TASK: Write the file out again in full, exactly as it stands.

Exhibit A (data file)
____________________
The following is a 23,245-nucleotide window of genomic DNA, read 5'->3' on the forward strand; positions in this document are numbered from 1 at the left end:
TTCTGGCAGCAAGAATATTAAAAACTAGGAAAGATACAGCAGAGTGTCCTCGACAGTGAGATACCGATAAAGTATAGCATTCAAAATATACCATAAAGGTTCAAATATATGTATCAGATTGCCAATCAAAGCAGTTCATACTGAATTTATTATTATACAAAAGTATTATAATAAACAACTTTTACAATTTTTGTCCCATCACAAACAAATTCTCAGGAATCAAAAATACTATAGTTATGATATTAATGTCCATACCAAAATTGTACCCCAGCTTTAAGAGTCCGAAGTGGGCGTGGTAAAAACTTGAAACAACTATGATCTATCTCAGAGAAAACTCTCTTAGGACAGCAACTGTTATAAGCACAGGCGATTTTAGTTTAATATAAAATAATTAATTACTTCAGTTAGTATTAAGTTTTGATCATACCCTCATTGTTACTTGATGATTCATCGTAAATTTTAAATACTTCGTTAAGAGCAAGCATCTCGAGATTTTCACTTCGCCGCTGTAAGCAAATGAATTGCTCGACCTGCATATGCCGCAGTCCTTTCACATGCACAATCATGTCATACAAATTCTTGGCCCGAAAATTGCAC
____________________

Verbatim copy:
The following is a 23,245-nucleotide window of genomic DNA, read 5'->3' on the forward strand; positions in this document are numbered from 1 at the left end:
TTCTGGCAGCAAGAATATTAAAAACTAGGAAAGATACAGCAGAGTGTCCTCGACAGTGAGATACCGATAAAGTATAGCATTCAAAATATACCATAAAGGTTCAAATATATGTATCAGATTGCCAATCAAAGCAGTTCATACTGAATTTATTATTATACAAAAGTATTATAATAAACAACTTTTACAATTTTTGTCCCATCACAAACAAATTCTCAGGAATCAAAAATACTATAGTTATGATATTAATGTCCATACCAAAATTGTACCCCAGCTTTAAGAGTCCGAAGTGGGCGTGGTAAAAACTTGAAACAACTATGATCTATCTCAGAGAAAACTCTCTTAGGACAGCAACTGTTATAAGCACAGGCGATTTTAGTTTAATATAAAATAATTAATTACTTCAGTTAGTATTAAGTTTTGATCATACCCTCATTGTTACTTGATGATTCATCGTAAATTTTAAATACTTCGTTAAGAGCAAGCATCTCGAGATTTTCACTTCGCCGCTGTAAGCAAATGAATTGCTCGACCTGCATATGCCGCAGTCCTTTCACATGCACAATCATGTCATACAAATTCTTGGCCCGAAAATTGCAC